Must you have a lawyer? If the alienation has just started or in cases that involve disparagement which is new and not ongoing, a lawyer may not be immediately necessary if you are taking proper action such as documenting the alienation.
If the alienation is ongoing, getting an experienced family law attorney involved may be necessitated to cite the other parent the law about parental alienation and can send a letter to the other parent to demand an explanation of the misconduct and tell them of the consequences of the continued alienation, including court action.
However, in the more serious alienation cases such as false allegations of neglect or abuse, it may need an attorney to take immediate court action.
Nothing in this article is intended as legal or any other type of advice. What we have listed here is common sense and is based on our experience as California family law attorneys.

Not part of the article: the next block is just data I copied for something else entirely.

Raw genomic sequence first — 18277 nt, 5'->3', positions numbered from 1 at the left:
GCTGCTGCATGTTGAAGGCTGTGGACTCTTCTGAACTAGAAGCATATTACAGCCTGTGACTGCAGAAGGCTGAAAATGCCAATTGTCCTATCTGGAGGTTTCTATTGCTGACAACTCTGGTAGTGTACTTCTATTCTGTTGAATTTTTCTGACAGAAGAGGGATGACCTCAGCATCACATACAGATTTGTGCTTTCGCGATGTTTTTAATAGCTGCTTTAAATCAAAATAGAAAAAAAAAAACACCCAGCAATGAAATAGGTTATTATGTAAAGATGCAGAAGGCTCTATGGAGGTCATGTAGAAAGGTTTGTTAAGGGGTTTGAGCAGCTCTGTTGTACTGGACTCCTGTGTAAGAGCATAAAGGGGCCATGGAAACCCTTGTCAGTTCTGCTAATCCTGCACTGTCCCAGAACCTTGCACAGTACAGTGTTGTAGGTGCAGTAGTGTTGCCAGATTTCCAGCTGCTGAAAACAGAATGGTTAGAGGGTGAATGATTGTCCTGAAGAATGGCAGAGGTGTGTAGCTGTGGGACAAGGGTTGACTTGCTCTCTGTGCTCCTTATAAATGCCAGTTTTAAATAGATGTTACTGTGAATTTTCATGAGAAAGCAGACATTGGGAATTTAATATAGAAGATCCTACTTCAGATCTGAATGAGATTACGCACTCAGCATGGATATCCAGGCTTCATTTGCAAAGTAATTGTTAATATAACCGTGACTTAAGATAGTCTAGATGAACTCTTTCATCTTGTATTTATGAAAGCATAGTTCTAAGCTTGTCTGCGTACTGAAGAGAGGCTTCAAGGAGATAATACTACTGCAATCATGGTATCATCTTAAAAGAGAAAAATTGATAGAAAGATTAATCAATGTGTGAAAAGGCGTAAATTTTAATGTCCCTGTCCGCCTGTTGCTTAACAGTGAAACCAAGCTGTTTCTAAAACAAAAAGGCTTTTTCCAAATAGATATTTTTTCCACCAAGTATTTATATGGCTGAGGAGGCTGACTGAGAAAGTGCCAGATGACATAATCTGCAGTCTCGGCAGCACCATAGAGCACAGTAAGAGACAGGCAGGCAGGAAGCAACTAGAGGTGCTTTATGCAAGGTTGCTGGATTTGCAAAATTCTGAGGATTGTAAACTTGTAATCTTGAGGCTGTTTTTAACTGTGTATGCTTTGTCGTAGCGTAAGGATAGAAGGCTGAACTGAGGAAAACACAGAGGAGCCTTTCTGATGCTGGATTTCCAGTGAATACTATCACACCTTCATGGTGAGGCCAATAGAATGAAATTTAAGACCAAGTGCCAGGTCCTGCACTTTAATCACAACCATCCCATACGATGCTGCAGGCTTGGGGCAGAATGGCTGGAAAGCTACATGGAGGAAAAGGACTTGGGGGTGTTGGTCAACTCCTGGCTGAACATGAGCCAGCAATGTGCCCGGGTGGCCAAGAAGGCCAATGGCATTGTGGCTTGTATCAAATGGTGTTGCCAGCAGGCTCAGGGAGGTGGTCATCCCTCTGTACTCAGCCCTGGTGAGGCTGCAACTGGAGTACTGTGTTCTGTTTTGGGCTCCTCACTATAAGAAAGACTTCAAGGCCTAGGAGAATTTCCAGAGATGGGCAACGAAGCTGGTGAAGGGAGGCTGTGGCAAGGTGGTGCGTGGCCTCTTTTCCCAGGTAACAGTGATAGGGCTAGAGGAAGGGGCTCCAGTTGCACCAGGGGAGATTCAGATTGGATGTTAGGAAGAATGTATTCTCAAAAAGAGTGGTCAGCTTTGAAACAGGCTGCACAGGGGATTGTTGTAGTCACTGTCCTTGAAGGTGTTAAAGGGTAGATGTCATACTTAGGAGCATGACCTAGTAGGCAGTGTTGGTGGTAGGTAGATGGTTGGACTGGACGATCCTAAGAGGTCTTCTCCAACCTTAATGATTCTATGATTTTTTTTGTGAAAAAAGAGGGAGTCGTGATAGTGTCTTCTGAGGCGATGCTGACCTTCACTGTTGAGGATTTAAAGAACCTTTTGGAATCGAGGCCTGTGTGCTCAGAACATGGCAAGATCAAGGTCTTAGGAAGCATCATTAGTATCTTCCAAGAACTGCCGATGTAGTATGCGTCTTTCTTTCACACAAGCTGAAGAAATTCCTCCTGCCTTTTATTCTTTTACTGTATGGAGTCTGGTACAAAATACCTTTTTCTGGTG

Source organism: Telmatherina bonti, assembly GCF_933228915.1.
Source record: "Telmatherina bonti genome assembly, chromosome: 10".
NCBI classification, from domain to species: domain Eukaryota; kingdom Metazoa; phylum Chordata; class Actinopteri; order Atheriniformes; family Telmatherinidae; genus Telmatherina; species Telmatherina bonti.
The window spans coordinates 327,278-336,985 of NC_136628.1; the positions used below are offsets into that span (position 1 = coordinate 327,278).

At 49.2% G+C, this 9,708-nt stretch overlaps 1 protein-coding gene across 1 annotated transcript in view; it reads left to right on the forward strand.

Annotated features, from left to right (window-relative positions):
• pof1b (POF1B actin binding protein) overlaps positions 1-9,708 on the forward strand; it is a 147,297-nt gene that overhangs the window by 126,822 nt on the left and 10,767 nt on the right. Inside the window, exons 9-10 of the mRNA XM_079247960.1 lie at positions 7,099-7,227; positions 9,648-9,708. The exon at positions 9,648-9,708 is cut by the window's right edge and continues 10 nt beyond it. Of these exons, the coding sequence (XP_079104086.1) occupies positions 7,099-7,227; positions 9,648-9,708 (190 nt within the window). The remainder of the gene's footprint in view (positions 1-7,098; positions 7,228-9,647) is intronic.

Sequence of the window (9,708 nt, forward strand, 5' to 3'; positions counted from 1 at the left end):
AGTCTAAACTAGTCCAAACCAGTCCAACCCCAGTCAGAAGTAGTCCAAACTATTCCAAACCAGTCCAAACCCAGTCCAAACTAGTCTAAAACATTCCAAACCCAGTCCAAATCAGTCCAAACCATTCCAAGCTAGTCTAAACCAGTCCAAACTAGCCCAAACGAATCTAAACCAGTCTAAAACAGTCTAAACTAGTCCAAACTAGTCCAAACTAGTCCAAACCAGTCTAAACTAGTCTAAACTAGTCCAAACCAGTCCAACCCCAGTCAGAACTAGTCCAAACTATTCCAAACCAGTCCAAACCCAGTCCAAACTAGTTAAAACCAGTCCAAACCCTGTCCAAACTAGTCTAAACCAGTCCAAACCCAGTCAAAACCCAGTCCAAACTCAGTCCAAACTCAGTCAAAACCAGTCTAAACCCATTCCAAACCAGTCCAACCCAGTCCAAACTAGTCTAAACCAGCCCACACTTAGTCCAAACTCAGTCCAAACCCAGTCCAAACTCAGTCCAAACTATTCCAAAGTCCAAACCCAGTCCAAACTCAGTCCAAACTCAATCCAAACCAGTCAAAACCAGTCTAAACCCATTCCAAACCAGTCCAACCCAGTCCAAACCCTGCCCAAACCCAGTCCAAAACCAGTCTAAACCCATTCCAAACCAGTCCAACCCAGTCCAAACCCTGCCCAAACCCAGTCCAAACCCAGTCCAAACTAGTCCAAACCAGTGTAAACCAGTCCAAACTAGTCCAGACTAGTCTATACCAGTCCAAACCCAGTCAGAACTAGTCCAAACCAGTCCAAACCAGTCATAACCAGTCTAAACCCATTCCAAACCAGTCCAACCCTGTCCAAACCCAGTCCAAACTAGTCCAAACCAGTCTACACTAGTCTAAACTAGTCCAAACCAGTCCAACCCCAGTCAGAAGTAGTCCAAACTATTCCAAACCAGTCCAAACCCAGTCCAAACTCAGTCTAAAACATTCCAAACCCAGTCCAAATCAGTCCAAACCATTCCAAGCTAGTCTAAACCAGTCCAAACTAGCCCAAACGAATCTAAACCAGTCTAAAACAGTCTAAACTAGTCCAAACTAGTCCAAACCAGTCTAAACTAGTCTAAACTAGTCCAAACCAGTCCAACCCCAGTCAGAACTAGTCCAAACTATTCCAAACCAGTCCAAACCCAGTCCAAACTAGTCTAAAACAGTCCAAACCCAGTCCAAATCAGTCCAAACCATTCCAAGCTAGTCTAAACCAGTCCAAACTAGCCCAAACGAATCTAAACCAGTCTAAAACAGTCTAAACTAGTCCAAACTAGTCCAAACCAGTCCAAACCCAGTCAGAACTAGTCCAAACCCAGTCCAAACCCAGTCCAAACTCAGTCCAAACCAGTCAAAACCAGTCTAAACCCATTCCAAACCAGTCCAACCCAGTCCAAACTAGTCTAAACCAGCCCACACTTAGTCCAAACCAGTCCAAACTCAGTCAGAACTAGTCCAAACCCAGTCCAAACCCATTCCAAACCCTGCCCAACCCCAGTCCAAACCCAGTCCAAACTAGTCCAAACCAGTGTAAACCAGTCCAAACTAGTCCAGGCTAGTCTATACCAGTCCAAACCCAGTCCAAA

[Source: farzadlaw.com ]
By Rick Nauert PhD “Psychopathy is linked to antisocial behaviors including callousness, lack of empathy, pathological lying, manipulation of others, self-interest, superficial charm, and impulsive…
Frequently alienating parents will say extremely negative things about the other parent not only in front of the child but to the child as well. The negativity can reach a level of an unending campaign or a rapid fire list of negativity about that parent. The allegations can include that the soon to be rejected parent has poor parenting skills, never really cared for the child and in fact was at times so angry he or she was very abusive. When such allegations are repeated frequently, loudly and intensely enough they become a reality to the child.